.- As the Pope and bishops continue to call for the just and humane treatment of migrants, a new survey has found that the population of unauthorized immigrants in the U.S. may be rising.
In a Sept. 24 preliminary estimate, the Pew Research Center concluded that a decline in the U.S. population of unauthorized immigrants following the 2007-2009 recession has stalled.
Studying U.S. Census data, the research organization noted that between 2007 and 2009, the population of undocumented immigrants in the country fell from 12.2 million to 11.3 million people.
However, as the economy has recovered, the sharp decrease in undocumented immigration in the country has slowed, and Pew estimated that as of March 2012, the number had climbed to 11.7 million, according to government data.
In a Sept. 6 op-ed in the New York Daily News, Cardinal Timothy M. Dolan of New York said that “no one can be proud of the enormous underclass of undocumented workers that’s been allowed to form” in the United States.
Cardinal Dolan, who is the president of the U.S. Conference of Catholic Bishops, pointed to “millions of our neighbors who live on the margins, have their families fractured and are easily exploited.”
Pope Francis has also commented on the pressing issue of immigration. On Sept. 24, he called for the faithful to help “enable others to see, that migrants and refugees do not only represent a problem to be solved, but are brothers and sisters to be welcomed, respected and loved.”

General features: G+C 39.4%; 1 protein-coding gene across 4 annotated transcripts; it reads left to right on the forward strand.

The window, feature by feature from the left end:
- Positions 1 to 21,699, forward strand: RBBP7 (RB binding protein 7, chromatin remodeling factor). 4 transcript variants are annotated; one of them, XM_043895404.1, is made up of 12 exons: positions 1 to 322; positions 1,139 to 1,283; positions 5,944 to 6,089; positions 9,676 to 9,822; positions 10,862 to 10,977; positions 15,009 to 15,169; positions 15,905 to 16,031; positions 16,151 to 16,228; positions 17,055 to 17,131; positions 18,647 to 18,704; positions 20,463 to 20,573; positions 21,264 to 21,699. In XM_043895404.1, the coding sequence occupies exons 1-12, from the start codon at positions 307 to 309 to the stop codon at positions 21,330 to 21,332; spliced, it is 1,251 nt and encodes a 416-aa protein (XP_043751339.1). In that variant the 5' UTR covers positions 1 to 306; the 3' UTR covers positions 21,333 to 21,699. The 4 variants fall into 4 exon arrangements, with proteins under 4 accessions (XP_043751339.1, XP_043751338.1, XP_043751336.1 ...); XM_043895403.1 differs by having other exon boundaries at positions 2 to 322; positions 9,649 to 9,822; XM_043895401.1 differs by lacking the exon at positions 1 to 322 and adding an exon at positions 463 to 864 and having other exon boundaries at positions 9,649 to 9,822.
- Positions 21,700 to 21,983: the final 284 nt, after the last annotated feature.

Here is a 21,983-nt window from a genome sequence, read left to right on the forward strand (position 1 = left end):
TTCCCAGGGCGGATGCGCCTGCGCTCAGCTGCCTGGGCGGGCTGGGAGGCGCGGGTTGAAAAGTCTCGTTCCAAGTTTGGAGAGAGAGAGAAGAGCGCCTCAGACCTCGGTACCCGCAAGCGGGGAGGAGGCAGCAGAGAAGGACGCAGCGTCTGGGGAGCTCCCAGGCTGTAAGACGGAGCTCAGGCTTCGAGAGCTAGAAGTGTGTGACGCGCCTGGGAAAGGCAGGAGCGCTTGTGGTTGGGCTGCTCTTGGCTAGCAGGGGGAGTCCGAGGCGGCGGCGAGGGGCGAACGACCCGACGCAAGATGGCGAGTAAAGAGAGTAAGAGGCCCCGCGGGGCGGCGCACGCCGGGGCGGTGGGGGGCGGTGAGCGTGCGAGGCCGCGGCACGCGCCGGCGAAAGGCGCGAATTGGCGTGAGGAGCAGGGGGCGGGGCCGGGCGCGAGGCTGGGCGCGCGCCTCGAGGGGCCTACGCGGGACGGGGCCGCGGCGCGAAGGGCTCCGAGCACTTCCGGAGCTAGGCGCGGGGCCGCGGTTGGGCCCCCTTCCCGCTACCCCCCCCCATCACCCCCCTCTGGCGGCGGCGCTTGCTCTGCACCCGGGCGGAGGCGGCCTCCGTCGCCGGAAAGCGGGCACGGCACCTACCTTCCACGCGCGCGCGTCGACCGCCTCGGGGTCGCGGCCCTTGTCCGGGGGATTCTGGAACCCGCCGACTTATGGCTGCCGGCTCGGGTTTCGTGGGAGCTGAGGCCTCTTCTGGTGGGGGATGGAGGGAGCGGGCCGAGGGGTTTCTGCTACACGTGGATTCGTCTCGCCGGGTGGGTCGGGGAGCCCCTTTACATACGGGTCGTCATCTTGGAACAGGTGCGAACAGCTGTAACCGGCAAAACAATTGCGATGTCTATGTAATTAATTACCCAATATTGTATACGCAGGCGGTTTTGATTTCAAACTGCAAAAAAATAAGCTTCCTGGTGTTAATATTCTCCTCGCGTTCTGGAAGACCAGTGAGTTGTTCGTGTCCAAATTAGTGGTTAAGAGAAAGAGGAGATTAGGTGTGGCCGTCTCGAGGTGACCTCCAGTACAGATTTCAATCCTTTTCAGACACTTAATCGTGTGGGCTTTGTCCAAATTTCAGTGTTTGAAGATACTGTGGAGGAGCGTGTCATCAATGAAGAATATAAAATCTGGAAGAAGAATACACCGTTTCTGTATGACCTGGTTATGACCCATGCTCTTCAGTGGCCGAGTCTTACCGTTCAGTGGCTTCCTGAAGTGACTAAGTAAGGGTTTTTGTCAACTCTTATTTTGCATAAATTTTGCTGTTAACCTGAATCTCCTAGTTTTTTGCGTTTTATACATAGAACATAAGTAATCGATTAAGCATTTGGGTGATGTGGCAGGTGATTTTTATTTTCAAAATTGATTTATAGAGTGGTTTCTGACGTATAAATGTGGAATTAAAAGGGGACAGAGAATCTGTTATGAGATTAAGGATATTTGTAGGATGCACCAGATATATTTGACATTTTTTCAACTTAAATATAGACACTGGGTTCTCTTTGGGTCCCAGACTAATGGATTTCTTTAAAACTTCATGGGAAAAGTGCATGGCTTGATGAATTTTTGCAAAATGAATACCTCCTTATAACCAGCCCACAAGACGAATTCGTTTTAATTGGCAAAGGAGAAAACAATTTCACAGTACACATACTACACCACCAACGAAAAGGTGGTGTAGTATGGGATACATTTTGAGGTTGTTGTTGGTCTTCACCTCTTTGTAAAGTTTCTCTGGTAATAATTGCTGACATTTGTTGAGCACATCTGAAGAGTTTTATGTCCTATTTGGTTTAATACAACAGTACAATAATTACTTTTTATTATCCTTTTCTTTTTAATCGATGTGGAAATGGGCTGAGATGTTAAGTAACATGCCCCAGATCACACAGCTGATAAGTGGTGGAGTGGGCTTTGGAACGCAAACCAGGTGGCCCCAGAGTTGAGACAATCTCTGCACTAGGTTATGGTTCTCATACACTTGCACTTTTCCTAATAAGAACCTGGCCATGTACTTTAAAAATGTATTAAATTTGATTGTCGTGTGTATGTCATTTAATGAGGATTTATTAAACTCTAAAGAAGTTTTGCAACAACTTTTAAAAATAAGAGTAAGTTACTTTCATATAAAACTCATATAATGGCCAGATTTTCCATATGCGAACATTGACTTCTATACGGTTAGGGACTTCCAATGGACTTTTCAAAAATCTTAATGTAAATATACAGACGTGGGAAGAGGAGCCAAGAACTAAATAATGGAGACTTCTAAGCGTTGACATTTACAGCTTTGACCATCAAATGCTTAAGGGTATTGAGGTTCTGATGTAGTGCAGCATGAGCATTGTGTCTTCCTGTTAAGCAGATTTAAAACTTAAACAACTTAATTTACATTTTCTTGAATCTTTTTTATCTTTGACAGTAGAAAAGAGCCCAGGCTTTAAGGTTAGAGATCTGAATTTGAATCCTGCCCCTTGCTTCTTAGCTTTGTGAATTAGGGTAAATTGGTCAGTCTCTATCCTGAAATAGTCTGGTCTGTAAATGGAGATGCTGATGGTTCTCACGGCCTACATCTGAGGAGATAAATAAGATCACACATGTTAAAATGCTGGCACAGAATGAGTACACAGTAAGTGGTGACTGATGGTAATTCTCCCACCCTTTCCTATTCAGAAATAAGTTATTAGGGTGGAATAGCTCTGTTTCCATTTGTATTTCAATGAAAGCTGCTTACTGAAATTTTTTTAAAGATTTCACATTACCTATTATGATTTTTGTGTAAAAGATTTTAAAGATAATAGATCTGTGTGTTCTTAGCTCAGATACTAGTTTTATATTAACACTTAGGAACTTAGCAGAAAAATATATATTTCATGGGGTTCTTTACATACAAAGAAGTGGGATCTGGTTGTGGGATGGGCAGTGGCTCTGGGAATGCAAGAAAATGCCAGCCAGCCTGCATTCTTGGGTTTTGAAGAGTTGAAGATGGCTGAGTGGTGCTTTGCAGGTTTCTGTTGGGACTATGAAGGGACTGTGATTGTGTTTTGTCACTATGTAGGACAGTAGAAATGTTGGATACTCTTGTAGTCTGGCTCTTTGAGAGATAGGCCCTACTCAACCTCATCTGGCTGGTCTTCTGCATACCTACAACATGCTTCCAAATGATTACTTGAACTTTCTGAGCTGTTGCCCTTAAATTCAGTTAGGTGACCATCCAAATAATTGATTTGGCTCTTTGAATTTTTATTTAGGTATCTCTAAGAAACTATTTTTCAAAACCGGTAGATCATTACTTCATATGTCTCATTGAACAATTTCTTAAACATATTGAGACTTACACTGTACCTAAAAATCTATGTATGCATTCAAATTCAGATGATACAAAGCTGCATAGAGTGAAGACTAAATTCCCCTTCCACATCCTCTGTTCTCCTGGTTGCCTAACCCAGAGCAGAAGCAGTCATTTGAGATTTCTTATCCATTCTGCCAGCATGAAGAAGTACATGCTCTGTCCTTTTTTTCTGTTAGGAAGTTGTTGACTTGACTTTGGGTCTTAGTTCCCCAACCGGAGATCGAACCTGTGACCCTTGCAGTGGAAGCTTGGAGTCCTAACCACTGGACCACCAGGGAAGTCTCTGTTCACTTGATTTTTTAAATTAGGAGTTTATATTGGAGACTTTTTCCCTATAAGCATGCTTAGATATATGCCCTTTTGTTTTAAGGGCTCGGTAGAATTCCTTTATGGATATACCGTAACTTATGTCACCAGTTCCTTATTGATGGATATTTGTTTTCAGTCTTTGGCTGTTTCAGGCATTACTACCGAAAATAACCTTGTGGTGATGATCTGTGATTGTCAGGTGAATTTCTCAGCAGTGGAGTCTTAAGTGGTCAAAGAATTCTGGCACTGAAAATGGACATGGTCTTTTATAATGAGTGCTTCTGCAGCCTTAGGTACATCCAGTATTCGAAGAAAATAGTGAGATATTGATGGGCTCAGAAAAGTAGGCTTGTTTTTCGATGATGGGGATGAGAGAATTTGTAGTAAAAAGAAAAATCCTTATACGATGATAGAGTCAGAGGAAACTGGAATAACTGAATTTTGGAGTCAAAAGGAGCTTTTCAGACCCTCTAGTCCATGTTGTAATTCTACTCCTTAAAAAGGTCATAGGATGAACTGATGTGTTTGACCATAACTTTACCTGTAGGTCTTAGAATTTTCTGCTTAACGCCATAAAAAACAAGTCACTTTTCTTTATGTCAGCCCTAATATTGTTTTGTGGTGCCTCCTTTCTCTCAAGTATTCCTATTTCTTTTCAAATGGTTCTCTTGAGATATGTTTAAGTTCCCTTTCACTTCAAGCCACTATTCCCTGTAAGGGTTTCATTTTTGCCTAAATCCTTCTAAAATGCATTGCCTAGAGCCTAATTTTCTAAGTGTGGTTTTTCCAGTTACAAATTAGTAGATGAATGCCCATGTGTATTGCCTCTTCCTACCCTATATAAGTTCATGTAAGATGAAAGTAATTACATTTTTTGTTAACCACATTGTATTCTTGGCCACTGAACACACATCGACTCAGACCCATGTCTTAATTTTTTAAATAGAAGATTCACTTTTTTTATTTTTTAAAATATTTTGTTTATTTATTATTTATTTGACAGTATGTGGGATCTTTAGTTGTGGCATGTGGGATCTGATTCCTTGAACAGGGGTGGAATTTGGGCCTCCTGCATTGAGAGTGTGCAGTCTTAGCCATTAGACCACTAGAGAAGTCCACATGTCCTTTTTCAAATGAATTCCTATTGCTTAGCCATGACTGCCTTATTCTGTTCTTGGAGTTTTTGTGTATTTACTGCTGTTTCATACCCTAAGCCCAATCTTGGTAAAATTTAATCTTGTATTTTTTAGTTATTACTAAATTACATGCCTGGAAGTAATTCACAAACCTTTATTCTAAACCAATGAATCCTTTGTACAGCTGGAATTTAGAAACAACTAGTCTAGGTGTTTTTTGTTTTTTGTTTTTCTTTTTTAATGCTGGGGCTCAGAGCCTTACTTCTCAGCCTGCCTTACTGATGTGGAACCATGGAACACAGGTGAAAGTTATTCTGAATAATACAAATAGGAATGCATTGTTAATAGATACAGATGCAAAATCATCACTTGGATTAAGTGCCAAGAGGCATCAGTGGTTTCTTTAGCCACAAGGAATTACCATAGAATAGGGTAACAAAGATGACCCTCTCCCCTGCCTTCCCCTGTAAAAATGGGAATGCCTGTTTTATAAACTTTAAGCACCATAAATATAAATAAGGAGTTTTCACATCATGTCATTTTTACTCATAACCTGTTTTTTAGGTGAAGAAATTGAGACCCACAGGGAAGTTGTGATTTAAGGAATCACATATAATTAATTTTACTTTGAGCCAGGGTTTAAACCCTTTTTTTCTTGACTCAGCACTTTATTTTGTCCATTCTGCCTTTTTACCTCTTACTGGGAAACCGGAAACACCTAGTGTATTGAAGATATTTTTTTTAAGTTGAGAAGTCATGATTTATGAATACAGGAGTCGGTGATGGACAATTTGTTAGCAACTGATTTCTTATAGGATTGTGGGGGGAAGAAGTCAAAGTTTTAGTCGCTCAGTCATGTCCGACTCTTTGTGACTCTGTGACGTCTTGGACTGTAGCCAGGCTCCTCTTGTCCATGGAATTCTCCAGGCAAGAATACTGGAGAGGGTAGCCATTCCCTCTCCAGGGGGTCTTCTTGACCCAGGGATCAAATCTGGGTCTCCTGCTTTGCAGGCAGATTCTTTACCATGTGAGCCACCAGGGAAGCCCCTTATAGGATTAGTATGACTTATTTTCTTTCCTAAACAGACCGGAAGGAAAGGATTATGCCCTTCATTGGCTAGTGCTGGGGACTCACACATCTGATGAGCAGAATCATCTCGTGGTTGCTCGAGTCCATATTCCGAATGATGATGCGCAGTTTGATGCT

The preliminary estimate from Pew noted that nearly two-thirds of unauthorized immigrants live in six states: California, Florida, Illinois, New Jersey, New York and Texas, and that a majority of the unauthorized immigrants are from Mexico.
The news coincides with the U.S. bishops' campaign for immigration reform in the United States, which has included Masses, educational opportunities, and public forums.
National lawmakers have debated possible reform measures while the bishops have concentrated their focus on earned legalization programs for undocumented workers currently in the country, worker programs to allow foreign-born workers to enter the country safely and legally, the preservation of families, due process rights alongside enforcement, and efforts to address the root causes that drive migration.
“We want to try to pull out all the stops,” said Kevin Appleby, the director of migration policy for the U.S. Bishops to the New York Times of the campaign.
“They have to hear the message that we want this done, and if you’re not successful during the summer, you’re not going to win by the end of the year,” he said on the initiative's urgency.